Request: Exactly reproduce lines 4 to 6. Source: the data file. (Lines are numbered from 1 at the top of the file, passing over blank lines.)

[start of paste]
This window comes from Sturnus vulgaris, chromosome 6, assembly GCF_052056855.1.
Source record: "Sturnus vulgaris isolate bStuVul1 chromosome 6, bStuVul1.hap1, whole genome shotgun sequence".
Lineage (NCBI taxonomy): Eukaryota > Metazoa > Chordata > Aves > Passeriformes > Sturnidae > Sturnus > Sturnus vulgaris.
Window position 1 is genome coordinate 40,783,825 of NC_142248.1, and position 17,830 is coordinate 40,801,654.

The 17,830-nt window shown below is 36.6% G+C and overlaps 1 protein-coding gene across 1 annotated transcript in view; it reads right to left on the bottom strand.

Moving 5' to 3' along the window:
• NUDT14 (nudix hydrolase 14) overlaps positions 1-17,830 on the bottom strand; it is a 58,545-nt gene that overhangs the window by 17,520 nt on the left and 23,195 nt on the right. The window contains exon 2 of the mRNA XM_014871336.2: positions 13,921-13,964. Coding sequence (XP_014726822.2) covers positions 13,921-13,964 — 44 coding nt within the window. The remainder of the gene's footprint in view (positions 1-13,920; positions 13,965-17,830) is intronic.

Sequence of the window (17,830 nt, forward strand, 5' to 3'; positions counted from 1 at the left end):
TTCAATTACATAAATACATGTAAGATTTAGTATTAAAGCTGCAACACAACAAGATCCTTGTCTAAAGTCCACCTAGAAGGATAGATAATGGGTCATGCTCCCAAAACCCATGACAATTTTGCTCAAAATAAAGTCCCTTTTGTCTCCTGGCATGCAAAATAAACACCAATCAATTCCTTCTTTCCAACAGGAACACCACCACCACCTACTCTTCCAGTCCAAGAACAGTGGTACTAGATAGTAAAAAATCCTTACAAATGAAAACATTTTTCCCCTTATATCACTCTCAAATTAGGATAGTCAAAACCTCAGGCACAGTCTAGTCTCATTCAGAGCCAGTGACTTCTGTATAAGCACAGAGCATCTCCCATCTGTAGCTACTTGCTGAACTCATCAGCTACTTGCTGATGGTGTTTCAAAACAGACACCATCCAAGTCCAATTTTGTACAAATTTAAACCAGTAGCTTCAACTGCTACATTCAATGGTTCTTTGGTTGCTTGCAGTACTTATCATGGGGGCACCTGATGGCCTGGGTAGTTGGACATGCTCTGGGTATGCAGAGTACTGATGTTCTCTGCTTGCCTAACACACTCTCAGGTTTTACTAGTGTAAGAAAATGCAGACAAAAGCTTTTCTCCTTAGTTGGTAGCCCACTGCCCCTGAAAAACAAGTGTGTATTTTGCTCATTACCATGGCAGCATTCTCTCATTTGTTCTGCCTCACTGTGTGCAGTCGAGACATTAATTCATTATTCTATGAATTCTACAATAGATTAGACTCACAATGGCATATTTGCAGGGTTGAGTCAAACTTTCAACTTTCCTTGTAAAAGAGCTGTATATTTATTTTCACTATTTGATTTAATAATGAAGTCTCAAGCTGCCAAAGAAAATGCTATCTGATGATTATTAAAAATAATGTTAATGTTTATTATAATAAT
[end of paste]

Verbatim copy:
Window position 1 is genome coordinate 40,783,825 of NC_142248.1, and position 17,830 is coordinate 40,801,654.

The 17,830-nt window shown below is 36.6% G+C and overlaps 1 protein-coding gene across 1 annotated transcript in view; it reads right to left on the bottom strand.

Moving 5' to 3' along the window: